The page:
In the realm of business, great leadership is the driving force behind the success of any organisation. Unremitting self-belief, almost bordering on arrogance, appears in many other articles on the topic, whilst others speak of sincerity, integrity and enthusiasm. Of course, what we look for in leaders depends very much on who is doing the looking. Forbes magazine recently highlighted eight essential qualities that define exceptional leaders. These identified qualities are fundamental to effective leadership and can inspire teams, foster innovation, and drive positive change – let’s take a look at some of the points covered in the article.
1. Visionary Thinking:
Visionary thinking involves the ability to imagine and articulate a compelling future for the business. These leaders inspire their teams by painting a vivid picture of where the company is heading and how it will achieve its success; this visionary mindset motivates employees and aligns them towards a common goal.
2. Integrity and Ethics:
A good leader demonstrates integrity and ethical behavior. They lead by example, upholding the Company’s ethos and fostering a culture of honesty, transparency, and accountability. By prioritising integrity, leaders build trust within their teams and establish a foundation of sensible decision making throughout the organisation.
3. Effective Communication:
Commination is everything. Leaders that possess the ability to articulate their vision, provide clear instructions, and actively listen to their teams foster open and honest communication, while creating an environment where ideas are freely shared and collaboration thrives.
4. Empathy and Emotional Intelligence:
Great leaders understand the importance of empathy and emotional intelligence in building strong relationships. They are attuned to the emotions of their team members and demonstrate empathy in their interactions, thus creating a supportive and inclusive environment that promotes employee wellbeing and engagement.
Leaders who are decisive and capable of making tough decisions in a timely manner. They gather relevant information, analyse the options, and act with conviction. By demonstrating decisiveness, leaders instill confidence in their teams and ensure progress even in challenging circumstances.
Resilience is a crucial quality that defines great leadership. Effective leaders remain steadfast in the face of adversity, bounce back from setbacks, and inspire their teams to do the same. They navigate through obstacles, adapt to change, and maintain a positive outlook, providing stability and motivation to their organisations.
7. Empowerment and Delegation:
Leaders can’t do everything – often, they need to delegate tasks to those capable and willing to do so. They must recognise the strengths of their employees, provide them with autonomy, and trust them to deliver results. Through empowering their employees, leaders foster a sense of ownership and create an environment where individuals can excel and contribute their best.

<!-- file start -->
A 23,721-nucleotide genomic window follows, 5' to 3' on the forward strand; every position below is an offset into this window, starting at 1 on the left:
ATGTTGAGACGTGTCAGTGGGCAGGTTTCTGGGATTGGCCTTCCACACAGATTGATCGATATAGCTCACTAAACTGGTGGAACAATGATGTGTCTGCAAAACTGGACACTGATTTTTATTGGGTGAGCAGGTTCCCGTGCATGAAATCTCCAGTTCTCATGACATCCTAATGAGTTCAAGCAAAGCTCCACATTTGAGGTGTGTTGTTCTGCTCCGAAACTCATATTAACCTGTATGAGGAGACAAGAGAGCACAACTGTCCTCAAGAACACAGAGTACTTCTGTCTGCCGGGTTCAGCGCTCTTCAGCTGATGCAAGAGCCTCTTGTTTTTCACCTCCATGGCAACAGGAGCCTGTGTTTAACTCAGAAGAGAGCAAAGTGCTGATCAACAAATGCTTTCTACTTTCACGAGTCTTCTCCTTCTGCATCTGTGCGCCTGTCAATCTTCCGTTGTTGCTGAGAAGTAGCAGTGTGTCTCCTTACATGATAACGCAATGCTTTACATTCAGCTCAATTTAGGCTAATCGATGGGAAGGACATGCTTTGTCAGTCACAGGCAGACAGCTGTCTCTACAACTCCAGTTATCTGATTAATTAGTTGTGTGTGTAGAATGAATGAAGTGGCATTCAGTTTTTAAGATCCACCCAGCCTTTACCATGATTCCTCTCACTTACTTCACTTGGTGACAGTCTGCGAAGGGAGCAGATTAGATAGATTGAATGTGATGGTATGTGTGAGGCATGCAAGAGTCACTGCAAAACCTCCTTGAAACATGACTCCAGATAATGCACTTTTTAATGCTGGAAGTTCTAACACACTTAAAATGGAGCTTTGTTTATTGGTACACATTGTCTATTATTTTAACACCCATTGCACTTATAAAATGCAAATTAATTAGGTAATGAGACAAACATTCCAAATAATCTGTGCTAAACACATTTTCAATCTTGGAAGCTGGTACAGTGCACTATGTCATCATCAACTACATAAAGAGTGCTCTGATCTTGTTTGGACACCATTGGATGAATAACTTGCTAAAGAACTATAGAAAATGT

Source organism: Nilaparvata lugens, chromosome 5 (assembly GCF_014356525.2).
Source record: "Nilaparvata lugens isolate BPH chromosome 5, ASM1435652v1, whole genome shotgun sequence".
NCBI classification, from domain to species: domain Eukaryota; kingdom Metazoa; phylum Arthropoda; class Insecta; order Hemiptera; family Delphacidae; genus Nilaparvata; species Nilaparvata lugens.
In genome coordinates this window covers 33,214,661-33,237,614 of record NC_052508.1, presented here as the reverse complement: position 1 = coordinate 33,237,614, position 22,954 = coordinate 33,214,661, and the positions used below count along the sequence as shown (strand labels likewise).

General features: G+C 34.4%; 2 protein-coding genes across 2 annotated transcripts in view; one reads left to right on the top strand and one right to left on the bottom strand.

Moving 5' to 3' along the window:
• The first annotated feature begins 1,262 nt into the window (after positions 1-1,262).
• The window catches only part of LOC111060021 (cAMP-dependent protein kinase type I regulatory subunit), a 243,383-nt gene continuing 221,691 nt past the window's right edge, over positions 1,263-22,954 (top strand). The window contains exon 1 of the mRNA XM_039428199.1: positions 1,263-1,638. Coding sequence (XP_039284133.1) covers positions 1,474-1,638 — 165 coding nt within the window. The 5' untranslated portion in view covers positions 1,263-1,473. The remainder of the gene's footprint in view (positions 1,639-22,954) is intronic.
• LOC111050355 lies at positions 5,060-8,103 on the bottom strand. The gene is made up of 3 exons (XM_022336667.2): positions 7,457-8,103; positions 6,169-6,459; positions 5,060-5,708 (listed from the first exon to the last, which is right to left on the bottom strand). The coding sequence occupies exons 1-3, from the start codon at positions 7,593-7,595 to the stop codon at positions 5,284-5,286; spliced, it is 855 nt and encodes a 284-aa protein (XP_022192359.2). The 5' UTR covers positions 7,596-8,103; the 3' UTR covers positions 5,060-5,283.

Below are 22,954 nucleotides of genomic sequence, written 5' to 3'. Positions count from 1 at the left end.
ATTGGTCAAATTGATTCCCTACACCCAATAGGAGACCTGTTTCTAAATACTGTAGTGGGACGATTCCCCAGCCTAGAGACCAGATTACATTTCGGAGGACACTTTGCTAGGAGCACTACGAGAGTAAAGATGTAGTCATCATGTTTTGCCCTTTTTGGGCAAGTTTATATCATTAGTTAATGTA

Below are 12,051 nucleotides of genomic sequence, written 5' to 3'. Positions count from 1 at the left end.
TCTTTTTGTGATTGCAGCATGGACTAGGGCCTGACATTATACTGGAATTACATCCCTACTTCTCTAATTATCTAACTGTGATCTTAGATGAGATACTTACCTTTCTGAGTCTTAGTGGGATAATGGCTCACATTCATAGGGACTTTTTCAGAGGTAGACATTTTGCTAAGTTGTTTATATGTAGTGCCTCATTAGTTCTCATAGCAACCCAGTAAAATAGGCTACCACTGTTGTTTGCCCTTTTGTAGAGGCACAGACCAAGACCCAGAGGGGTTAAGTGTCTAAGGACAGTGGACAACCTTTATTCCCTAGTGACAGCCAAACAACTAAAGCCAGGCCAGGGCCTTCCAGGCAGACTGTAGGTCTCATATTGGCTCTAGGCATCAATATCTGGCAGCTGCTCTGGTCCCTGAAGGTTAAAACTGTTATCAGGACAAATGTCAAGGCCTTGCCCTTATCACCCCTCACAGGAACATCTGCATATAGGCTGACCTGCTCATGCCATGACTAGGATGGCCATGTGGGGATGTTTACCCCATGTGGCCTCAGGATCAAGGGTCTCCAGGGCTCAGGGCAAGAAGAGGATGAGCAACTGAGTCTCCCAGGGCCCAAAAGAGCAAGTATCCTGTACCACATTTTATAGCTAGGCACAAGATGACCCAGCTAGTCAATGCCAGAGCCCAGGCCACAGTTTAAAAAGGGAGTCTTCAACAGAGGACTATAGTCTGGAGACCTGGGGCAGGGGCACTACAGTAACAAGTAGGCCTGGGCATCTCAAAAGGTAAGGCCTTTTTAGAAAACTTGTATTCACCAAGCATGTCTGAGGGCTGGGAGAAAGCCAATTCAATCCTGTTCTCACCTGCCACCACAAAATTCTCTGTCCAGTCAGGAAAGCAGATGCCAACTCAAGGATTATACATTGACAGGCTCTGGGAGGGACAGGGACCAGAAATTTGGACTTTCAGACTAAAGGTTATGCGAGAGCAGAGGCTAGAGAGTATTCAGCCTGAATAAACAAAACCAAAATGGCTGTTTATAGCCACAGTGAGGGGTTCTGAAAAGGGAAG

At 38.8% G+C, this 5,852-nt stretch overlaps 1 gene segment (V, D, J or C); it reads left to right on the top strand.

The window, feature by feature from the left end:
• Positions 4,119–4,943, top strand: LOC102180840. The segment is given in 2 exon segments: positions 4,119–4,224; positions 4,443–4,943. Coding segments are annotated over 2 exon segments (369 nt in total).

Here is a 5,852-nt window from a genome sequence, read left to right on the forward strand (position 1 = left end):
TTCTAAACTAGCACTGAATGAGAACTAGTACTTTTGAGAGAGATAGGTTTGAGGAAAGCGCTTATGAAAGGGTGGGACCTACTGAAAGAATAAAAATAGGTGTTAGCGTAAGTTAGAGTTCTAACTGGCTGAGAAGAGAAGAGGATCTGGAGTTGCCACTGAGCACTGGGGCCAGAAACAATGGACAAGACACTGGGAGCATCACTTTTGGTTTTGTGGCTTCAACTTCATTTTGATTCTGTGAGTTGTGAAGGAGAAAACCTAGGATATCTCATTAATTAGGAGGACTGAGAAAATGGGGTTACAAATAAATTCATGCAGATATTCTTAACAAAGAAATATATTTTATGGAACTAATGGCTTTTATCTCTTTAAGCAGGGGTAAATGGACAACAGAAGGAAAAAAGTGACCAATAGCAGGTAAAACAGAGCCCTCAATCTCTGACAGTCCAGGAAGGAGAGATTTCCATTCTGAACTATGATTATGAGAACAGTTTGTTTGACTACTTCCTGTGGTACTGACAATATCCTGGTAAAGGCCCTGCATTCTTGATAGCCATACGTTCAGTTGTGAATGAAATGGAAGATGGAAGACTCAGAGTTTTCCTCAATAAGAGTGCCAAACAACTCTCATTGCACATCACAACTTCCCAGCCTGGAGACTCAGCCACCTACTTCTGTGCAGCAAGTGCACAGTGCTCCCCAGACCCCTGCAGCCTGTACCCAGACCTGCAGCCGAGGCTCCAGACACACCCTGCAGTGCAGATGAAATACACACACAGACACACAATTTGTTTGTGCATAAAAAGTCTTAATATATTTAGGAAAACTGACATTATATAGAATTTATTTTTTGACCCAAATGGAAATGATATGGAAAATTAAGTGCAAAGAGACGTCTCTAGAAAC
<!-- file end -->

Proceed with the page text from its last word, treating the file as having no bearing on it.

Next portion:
Back in 2021, we had the sad news that iconic Sir Frank Williams had passed away. He brought on the current greats in FI such as Adrian Newey and Ross Brawn. Frank Williams changed F1 forever and nearly every F1 world champion car from the mid 1980s has his DNA, be they are Williams, Benneton, Ferrari, McLaren, Brawn and Mercedes. He was a true leader of F1, and an example of what great leadership can look like. You only have to see the affection Lewis Hamilton has for Frank whilst taking him for a hot lap (do watch the clip if you have not seen it), it concludes with Lewis saying “I appreciate you”.
I suspect that we don’t realise that we have a great leader until we look back as see how special they were despite their inevitable flaws. Looking back at John Major, for example, I think we can see he did a brilliant job holding it all together. His flaw was a lack of public charisma and that he followed the force of nature that was Mrs. Thatcher (he was always on a loosing wicket).
The one thing nearly all commentators agree with is that great leaders take responsibility and blame no one else or circumstances – they own the situation. Let me leave you with an anecdote from Frank Williams.
Racing his driver Nelson Piquet to the airport in hire cars after a 1986 pre-season test in the south of France, Williams turned his car over, and the impact broke his neck. .
“The car banged over a few times and I’m ashamed to say it was either the sixth or seventh rollover accident I’d had in my life,” Williams said.
“I remember the sharp pain in my neck. I thought: ‘Wow, rolling over isn’t supposed to hurt that much.’ The car finished upside down and I tried to reach for the safety belt to get myself out and I couldn’t do it.
“I knew I was going to have the big one but I couldn’t slow myself down.”
Williams had been a very active man and a keen runner, but he was determined to carry on despite the difficulties caused by the accident. Williams’ attitude to his disability was simple – it was his own fault he ended up that way so he had better just get on with it.
Great leadership is characterised by a combination of visionary thinking, integrity, effective communication and empathy, and ownership of problems. By embodying these attributes, leaders inspire their teams, create a positive work culture, and drive innovation. Honing these qualities is essential for aspiring leaders who seek to make a significant impact in their organisations and lead them towards realising their business’ true potential and value.
Company leaders are facing a crisis. Nearly one-third of employees don’t trust management. In addition to this, employers now have to cater to the needs of the millennial generation. On average, after graduating from college, a millennial will change jobs four times before they are 32. Most of them also don’t feel empowered on their current jobs.